Stroll & discovery, Leisure

Guided tour in the Marais, the historic and cultural district par excellence

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The districts blessed by the gods are not lacking in Paris. But there are some which, in addition to combining all the attractions of a city of art and history, have something indefinable and which carries you away, an atmosphere of joyful freedom. Le Marais is one of them.

The Marais is THE historical and cultural district par excellence! A "must", or a must, in good French! It is also the only district that spills over into two boroughs, each of them concentrating a majority of architectural gems of incredible diversity. 

And to think that until the Middle Ages, there were only swamps there, which had to be drained, then subdivided! This was the mission of religious institutions, very present from the 13th century until the Revolution, then that of the aristocrats, who, to get closer to their king, settled in sumptuous mansions, between courtyard and garden, where they could dazzle their hosts, and which have come down to us.

To walk in this district is therefore to discover these splendid residences, as well as the royal squares. Henri IV, the “king builder” had something to do with it, he who cared about the happiness of Parisians.

It is also to relive History, long and turbulent, with its joyous or dark hours, which has also shaped the district. Wasn't it Montgoméry's sword, by striking King Henry II to death, which "created" the magnificent Place des Vosges, whose stone, brick and slate pavilions reflect the light marvelously?

It is to discover the way of life of the small Jewish community which, since the 12th century, and despite various exiles, continues to animate the picturesque rue des Rosiers, and offers culinary specialties from the Orient and Eastern Europe. Is for amateurs of all walks of life.

It is rubbing shoulders, for a moment, with kings and queens, writers, enlightened courtesans, politicians and religious. What an emotion to find, along the streets, the imprint of the passionate Queen Margot, immortalized by Alexandre Dumas, of the delicious Marquise de Sévigné, of the brilliant Victor Hugo, all these extraordinary characters who have contributed to the brilliance of the district . 

A district that hosts wonderful museums. including the oldest and largest of them, the Carnavalet Museum, a true memory of the city, a multitude of gardens, from the most sumptuous to the most confidential, the magnificent Hôtel de Sens, a rare Parisian testimony to medieval architecture , just like the Philippe Auguste wall, parts of which remain here and there, the astonishing Synagogue of Art Nouveau style….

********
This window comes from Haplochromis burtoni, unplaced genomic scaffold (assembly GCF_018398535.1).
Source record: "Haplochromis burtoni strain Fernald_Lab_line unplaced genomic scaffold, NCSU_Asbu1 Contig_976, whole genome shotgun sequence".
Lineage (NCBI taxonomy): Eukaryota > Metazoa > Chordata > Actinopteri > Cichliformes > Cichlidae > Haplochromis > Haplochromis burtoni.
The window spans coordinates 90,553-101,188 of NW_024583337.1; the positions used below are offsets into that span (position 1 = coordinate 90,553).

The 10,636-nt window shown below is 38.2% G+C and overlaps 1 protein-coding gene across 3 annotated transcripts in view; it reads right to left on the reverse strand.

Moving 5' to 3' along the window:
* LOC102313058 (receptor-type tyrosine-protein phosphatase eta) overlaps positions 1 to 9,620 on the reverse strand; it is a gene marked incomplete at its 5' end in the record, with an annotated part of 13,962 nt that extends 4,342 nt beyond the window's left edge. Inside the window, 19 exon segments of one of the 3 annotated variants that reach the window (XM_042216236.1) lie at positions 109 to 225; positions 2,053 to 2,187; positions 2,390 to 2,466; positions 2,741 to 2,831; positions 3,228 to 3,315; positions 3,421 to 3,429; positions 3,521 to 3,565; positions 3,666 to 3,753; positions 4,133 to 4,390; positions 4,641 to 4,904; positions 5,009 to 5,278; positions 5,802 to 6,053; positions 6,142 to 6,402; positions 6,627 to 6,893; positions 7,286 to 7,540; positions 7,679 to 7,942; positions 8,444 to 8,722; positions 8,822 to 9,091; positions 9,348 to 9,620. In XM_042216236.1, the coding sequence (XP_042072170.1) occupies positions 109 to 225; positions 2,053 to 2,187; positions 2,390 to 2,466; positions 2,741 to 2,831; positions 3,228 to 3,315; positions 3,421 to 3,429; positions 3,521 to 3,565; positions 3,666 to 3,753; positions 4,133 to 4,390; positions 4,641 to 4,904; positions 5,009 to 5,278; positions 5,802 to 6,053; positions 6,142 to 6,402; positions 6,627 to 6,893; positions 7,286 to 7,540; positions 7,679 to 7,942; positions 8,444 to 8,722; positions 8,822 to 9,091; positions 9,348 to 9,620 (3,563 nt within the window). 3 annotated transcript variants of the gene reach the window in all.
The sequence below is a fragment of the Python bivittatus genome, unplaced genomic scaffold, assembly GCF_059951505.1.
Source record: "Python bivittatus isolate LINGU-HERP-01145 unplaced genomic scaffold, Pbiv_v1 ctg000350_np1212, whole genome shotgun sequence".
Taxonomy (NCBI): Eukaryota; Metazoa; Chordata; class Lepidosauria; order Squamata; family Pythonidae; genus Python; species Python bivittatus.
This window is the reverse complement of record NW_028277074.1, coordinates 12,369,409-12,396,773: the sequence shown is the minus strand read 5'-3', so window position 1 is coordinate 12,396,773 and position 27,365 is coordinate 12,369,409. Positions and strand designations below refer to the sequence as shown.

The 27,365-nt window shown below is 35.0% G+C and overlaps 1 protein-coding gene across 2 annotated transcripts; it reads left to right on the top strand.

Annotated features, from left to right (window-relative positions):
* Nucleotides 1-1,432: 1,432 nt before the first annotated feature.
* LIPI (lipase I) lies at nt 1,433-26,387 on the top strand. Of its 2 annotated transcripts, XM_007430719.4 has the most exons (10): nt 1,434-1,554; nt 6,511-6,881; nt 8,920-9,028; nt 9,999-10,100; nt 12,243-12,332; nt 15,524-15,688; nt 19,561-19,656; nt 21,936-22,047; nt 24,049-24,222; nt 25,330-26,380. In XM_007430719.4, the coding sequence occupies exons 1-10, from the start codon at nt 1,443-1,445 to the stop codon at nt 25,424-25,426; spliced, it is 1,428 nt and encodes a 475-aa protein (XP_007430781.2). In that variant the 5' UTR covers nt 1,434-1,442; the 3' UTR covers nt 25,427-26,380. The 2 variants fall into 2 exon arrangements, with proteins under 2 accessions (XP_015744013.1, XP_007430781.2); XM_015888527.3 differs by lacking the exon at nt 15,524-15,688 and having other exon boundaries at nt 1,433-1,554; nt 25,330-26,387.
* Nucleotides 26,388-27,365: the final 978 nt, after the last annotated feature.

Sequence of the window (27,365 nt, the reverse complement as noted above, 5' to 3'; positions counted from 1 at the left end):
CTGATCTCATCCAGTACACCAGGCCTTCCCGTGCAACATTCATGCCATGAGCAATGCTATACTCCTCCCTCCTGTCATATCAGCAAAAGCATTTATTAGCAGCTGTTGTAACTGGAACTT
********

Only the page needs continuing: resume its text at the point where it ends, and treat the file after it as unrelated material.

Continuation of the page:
This district, which has continued to improve over the centuries, despite some vicissitudes, is now saved forever, and for the pleasure of all, after having been completely rehabilitated thanks to the Minister of Culture André Malraux, Historical, cultural, essential, are not empty words to describe the Marais. 

To which we can add, without being mistaken, trendy and avant-garde, in terms of art, design, fashion. Here, in tune with this eclecticism, tolerance is established as an art of living. The harmonious cohabitation of communities as different as the gay community and the Orthodox Jewish community is striking proof of this.

For all these reasons and more, visiting the Marais is an unparalleled and unforgettable experience. If you want to multiply the pleasure of the walk by that of discovery, to go from surprise to surprise, to see the invisible, the added value of a guide takes on its full meaning, particularly in a district as dense and diversified as the Marais.

We recommend Pierre Malzieu, a guide who knows how to create itineraries that give pride of place to the unexpected, and to the best of the best, and who likes to share his knowledge. He will comment for you on the abundant history of the place, and will reveal to you the rich heritage and the sometimes hidden treasures that it has left us, along with some good addresses.

You can find him on his website (, and for a private visit, contact him by telephone at the number 06 50 00 07 53, and by e-mail:

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